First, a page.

By Alexander Strada
Sun managing editor
Jan Brewer and the Arizona state government are at it again. Brewer signed the eerily named “Women’s Health and Safety Act” into law this April, and the bill went into effect last month.
The law redefines reality in a way that has become quite natural for modern conservatives. Under the law, all pregnancies within the borders of Arizona are magically considered to have begun not at conception, but on the first day of the woman’s last menstruation.
In theory, this sounds more nonsensical than a Lewis Carroll story, but in practice makes a dark, sinister sort of sense.
Conception and ovulation usually occur two weeks after the start of a woman’s period. The effect of this legislation is to reduce the effective period in which a woman can get an abortion from 20 weeks to 18 weeks.
The same state that brought us the joy of random immigration checks by police officers on the street has now decided to take a stand against women’s rights by manipulating our definitions of reality.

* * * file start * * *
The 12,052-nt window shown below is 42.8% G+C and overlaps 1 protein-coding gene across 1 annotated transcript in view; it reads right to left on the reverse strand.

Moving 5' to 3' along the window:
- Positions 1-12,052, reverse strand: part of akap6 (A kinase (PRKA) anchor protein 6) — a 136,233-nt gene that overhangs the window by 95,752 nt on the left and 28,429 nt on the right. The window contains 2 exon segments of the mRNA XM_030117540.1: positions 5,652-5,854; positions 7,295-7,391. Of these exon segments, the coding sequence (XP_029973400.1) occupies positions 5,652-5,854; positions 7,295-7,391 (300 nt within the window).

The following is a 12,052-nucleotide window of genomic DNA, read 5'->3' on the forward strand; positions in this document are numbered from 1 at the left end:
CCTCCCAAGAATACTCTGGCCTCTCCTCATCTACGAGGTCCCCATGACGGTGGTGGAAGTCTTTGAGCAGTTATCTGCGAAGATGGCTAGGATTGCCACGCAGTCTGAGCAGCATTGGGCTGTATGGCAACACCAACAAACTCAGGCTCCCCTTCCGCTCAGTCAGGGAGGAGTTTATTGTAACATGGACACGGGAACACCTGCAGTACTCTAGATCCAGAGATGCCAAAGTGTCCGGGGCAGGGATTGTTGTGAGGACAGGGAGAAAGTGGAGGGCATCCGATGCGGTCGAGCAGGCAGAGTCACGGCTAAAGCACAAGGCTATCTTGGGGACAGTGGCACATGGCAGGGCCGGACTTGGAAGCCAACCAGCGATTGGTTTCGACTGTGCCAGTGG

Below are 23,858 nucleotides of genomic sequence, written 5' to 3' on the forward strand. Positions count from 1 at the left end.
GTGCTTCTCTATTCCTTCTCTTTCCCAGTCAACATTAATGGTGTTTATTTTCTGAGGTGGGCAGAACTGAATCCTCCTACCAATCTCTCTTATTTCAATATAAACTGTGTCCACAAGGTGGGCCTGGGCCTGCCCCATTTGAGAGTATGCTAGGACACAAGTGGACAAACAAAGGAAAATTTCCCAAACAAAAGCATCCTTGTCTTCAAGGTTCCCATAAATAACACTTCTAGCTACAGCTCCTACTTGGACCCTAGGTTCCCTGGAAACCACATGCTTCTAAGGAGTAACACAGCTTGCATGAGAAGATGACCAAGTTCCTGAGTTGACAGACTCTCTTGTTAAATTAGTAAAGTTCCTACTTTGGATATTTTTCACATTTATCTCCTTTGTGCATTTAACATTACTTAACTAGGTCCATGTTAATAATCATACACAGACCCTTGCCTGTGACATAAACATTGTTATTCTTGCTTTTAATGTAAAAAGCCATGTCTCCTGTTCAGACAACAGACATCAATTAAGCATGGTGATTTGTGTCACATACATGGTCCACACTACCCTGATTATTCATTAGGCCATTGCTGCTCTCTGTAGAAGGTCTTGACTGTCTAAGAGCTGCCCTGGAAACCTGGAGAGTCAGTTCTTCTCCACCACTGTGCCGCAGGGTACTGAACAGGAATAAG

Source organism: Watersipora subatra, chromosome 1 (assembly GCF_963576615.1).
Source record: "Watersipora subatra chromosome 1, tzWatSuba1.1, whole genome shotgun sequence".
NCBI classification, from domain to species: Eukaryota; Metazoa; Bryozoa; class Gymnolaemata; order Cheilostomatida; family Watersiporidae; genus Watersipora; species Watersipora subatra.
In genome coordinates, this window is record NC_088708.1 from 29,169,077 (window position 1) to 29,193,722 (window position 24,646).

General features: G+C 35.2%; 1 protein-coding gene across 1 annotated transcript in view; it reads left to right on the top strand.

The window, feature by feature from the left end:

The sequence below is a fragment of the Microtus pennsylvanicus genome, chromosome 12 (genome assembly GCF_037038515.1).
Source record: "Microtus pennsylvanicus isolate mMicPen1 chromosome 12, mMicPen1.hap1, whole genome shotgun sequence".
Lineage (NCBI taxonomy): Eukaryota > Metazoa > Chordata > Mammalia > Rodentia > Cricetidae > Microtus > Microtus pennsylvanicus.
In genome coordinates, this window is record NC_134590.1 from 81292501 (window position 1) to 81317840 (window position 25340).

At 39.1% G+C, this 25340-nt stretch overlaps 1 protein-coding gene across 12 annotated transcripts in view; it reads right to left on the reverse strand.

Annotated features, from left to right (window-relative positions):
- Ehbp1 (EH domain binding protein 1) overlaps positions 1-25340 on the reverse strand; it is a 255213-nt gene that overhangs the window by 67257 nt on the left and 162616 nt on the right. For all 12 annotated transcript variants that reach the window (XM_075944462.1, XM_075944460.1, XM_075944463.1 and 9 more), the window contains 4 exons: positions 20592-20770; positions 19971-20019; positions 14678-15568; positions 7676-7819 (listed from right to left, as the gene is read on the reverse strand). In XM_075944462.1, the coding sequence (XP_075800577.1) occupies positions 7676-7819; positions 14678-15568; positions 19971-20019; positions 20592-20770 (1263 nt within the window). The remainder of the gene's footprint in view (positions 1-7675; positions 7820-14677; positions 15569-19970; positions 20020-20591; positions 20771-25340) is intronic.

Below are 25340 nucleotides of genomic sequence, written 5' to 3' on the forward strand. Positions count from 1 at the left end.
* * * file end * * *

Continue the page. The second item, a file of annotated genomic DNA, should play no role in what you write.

According to the Tucson Citizen, doctors spoke during hearings on the bill and explained that many women don’t discover their fetus has a severe or life-threatening problem until an ultrasound done around the 20th week. The doctors and several women who had faced this issue testified that the law would arbitrarily cut off these women’s right to have an abortion.
“My heart goes out to the families that will be impacted,” the Tucson Citizen quotes a doctor saying, “Women are being forced to carry children that they know will end up dying within hours of birth.”
While it’s very fascinating to wonder what the Arizona government will think up next, it’s also terrifying to imagine this kind of reality-warping legislation being extended to other states or even a federal level.
Were the Republicans to take the presidency and congress this November, it seems very likely that they could follow Arizona’s lead. If the concept of time-travelling fetuses can be made manifest by Republican lawmakers, what else might they do?